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Dependence in Europe’s Relations with China

26 Apr 2022 - 09:52
Weighing Perceptions and Reality

This report is a publication by the European Think-tank Network on China (ETNC) based on analyses of 18 countries and EU institutions. 

For the eighth report since its inception in 2014, the European Think-tank Network on China (ETNC) brings together analysis on 18 countries plus the European Union  to examine how dependencies on China are presented in European public and policy-level debates, and how the notion shapes policymaking in each case.


Contributions by Clingendael experts

Introduction: Europe Debates (or doesn't) its Dependence on China
By John Seaman, Francesca Ghiretti, Lucas Erlbacher, Xiaoxue Martin and Miguel Otero-Iglesias

The idea that Europe has grown dependent on China is now a common refrain, but just how is this notion understood in capitals across the continent? Europe today is clearly in the midst of searching for a balance between openness and security—between yielding the benefits of interdependence and reducing the vulnerabilities of dependence. This is not a process that is solely about China, but it is nevertheless one that will fundamentally impact relations with it. A robust body of work is being done by EU institutions to understand Europe’s dependencies and craft policies to address them at the macro level. While written independently, the report makes a qualitative complement to these ongoing efforts. A striking observation from this analysis is that, beyond the EU institutions, surprisingly few states have made concerted efforts to assess their dependencies with any degree of depth. In only a quarter of countries observed has there been a significant level of public debate coupled with concerted policy-level action to both understand and address issues around dependence.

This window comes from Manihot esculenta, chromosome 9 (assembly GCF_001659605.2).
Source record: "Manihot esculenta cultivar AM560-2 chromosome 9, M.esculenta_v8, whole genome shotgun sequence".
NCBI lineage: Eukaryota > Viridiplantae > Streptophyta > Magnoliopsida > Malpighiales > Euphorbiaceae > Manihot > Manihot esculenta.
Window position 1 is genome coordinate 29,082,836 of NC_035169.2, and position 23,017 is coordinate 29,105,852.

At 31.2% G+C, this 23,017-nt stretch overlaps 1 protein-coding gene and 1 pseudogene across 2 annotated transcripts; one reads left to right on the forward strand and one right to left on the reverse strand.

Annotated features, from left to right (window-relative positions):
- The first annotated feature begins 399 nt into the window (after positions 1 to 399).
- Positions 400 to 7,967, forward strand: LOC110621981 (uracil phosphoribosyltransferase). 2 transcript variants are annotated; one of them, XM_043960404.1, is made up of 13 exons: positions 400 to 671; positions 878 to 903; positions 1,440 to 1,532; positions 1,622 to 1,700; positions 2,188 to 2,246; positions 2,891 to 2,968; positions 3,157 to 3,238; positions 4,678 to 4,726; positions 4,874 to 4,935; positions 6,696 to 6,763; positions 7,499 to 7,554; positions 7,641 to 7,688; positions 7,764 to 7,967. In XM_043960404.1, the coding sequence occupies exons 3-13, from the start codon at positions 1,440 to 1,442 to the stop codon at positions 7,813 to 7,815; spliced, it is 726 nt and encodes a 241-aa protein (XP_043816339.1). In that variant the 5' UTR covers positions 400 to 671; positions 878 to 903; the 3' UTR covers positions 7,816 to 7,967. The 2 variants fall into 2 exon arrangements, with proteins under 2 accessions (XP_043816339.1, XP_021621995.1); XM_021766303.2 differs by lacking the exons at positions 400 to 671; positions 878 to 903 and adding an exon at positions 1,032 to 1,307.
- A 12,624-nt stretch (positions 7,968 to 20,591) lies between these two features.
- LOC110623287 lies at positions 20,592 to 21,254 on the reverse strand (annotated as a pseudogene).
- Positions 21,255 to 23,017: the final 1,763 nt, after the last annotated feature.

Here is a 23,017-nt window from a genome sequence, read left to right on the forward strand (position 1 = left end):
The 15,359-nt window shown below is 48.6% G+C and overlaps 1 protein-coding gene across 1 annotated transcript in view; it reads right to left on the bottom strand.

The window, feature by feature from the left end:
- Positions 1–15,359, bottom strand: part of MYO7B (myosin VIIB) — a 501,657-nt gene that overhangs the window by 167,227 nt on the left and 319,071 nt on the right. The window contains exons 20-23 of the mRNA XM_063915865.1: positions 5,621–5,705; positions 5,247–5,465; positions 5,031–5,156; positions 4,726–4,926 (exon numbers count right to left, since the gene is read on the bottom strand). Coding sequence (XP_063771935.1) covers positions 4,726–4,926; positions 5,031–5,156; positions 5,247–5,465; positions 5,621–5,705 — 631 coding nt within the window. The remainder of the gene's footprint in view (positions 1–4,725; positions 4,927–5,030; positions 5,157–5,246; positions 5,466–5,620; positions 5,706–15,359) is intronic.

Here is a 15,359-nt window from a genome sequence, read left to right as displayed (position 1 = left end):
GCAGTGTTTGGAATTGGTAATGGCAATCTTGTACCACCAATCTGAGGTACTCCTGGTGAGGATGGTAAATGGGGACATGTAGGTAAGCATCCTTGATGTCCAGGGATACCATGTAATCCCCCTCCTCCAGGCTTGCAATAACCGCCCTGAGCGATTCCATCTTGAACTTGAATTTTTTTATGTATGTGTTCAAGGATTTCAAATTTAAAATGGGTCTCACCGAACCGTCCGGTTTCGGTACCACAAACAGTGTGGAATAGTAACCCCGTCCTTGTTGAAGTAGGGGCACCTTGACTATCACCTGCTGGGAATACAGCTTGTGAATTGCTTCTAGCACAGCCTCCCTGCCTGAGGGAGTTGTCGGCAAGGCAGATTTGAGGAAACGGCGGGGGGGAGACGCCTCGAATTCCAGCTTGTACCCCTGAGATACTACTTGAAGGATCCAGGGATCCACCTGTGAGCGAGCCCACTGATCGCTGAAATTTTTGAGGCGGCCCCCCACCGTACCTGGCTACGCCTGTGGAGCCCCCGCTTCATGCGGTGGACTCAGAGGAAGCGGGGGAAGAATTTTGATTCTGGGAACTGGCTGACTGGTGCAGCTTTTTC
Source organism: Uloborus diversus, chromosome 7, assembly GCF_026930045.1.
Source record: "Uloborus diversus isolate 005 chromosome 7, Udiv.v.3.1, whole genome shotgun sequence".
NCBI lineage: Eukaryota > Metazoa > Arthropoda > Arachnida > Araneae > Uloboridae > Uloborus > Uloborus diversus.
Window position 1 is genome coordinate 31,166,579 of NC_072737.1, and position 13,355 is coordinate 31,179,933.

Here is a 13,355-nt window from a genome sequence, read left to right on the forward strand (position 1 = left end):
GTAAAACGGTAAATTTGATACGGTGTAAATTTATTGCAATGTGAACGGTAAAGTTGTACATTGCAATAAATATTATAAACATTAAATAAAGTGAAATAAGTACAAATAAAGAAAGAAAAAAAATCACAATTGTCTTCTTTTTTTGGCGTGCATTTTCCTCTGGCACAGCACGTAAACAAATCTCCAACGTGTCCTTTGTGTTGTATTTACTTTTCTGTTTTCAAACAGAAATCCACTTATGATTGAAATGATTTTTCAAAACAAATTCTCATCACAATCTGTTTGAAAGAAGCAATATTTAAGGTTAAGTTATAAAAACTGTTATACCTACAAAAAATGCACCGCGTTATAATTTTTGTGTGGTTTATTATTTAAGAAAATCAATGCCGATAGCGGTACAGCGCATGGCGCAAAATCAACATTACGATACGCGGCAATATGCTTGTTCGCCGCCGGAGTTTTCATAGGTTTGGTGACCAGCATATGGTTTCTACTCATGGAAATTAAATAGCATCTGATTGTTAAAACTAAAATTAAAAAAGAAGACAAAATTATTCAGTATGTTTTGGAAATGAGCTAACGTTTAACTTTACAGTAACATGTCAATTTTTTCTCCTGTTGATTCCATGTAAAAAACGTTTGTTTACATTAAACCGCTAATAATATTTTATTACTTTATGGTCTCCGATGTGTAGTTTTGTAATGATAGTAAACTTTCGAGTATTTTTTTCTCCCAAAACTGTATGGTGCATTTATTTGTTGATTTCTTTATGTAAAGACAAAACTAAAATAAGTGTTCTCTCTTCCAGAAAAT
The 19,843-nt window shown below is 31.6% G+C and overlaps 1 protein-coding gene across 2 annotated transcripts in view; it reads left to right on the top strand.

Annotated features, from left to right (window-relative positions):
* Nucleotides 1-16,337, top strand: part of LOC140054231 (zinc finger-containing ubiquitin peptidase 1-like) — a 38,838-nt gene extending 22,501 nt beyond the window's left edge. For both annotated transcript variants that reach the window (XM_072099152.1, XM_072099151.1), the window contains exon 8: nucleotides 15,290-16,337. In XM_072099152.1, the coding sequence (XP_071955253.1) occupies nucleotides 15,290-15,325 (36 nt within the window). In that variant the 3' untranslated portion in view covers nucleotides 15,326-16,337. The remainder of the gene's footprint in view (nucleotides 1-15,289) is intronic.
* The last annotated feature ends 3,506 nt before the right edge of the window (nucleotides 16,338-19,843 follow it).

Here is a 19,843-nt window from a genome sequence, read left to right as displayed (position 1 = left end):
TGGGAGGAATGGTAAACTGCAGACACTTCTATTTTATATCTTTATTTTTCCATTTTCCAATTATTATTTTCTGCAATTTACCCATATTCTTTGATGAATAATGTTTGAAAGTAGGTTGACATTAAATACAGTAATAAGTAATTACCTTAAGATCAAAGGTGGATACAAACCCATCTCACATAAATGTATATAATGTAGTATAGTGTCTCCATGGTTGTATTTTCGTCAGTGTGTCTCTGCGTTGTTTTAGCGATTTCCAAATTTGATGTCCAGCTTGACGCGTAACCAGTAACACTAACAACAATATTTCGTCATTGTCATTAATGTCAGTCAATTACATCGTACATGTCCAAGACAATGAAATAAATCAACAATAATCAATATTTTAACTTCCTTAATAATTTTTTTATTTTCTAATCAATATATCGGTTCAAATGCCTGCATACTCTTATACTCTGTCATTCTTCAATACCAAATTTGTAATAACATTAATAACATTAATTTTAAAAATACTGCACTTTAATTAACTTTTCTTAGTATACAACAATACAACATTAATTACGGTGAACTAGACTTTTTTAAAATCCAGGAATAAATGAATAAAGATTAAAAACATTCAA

Read the introduction on pages 12-23.


The Netherlands: Still assessing Dutch dependence on China
By Xiaoxue Martin

“Dependence on China” has become a hot topic in public policy debates in the Netherlands over the last five years. Moreover, as Dutch perceptions of China have grown significantly more negative overall, dependence on China is increasingly framed as a problem. More and more areas of possible Dutch dependence on China have been pointed out and are almost reflexively viewed in a negative light, regardless of the exact size and strategic relevance of the dependence. As such, the Netherlands is currently in the “problem identification phase”, while the formulation of solutions to address the problem is still in progress.

Read this chapter on pages 121-127.

Download full report.

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